Africa is facing a boom in zoonoses
Between 2012 and 2022, a third of the emergencies observed included dengue, anthrax, plague or monkeypox. 506616350 / angellodeco – stock.adobe.com

Diseases transmitted by animals to humans have jumped 63% in ten years.

The African continent faces an increased risk of epidemics caused by pathogens transmitted from animals to humans. An analysis by the World Health Organization (WHO) shows that these health alerts jumped 63% between 2012 and 2022 compared to the previous decade – and peaked in 2019 and 2020. Two-thirds of the emergencies observed were due to the Ebola virus and another similar hemorrhagic fever. The remaining third included dengue fever, anthrax, plague or monkeypox.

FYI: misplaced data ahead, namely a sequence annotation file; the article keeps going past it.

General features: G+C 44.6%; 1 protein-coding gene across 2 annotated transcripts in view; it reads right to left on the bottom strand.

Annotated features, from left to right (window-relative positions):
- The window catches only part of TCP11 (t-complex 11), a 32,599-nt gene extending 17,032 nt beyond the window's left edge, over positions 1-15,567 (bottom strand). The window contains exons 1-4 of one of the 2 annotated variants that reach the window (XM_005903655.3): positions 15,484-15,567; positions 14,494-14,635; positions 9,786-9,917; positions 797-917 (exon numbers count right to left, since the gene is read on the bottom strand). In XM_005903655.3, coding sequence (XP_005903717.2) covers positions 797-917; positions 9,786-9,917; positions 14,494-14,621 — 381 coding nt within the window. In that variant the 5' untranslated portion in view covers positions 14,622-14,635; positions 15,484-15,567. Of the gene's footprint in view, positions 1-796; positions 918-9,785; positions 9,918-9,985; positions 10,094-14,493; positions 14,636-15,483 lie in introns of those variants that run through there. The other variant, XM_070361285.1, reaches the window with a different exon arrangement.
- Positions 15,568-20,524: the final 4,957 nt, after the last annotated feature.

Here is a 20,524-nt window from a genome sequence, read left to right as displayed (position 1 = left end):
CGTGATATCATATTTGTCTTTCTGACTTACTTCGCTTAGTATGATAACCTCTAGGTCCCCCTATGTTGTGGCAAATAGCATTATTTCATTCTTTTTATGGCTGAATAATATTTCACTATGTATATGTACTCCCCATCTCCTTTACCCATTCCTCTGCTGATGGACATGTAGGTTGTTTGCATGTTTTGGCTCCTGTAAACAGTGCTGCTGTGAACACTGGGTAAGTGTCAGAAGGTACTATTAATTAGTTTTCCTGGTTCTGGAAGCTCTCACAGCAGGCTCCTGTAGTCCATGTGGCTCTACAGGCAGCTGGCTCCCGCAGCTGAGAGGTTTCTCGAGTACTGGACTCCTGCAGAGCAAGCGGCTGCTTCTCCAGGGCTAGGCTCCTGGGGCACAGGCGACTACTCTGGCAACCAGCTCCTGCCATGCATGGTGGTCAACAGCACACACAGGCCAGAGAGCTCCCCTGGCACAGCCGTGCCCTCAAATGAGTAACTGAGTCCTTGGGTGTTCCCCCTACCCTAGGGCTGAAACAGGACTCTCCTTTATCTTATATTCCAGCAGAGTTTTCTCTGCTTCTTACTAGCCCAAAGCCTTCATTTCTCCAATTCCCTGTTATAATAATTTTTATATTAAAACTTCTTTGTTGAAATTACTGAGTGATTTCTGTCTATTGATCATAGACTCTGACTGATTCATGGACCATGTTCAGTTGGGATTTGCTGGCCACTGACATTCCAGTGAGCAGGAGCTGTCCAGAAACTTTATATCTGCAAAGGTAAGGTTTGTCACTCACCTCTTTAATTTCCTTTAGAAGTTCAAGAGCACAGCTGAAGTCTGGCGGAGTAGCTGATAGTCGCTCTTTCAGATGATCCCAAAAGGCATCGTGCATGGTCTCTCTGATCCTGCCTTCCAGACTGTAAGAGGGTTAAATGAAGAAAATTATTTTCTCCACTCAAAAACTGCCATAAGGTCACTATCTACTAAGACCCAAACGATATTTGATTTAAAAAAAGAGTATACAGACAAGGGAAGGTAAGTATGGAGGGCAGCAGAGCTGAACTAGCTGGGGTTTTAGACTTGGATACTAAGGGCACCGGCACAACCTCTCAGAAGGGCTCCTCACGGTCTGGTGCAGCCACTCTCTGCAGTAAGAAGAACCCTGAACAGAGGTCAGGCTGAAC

The analysis was published as Tanzania announced Wednesday 13 July that it had launched an investigation into a hitherto unrecognized disease that has killed three people. Symptoms detected in 13 patients in the Linde area include nosebleeds, fever, headache and fatigue. “Initial analyzes ruled out the presence of Ebola and Marburg viruses, but the samples were sent to the WHO reference laboratory for …

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